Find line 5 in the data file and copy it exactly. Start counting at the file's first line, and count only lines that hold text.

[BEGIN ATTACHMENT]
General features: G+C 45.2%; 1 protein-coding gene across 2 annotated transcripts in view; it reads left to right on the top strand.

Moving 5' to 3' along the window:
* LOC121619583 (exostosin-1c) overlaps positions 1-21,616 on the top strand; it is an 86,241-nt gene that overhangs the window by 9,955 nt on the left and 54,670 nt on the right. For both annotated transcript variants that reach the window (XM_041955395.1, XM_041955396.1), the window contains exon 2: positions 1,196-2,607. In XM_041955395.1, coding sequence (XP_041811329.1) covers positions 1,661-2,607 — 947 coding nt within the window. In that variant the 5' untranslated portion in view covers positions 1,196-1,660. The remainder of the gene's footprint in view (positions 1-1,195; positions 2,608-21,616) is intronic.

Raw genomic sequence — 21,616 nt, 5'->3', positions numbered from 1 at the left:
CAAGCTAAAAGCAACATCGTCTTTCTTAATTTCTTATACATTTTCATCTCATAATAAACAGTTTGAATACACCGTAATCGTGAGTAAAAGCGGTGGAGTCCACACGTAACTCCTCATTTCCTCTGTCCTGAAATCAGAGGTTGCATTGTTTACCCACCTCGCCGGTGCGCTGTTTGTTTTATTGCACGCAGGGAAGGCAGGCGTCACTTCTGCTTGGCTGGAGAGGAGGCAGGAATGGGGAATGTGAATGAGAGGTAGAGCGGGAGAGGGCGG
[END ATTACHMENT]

CAAGCTAAAAGCAACATCGTCTTTCTTAATTTCTTATACATTTTCATCTCATAATAAACAGTTTGAATACACCGTAATCGTGAGTAAAAGCGGTGGAGTCCACACGTAACTCCTCATTTCCTCTGTCCTGAAATCAGAGGTTGCATTGTTTACCCACCTCGCCGGTGCGCTGTTTGTTTTATTGCACGCAGGGAAGGCAGGCGTCACTTCTGCTTGGCTGGAGAGGAGGCAGGAATGGGGAATGTGAATGAGAGGTAGAGCGGGAGAGGGCGG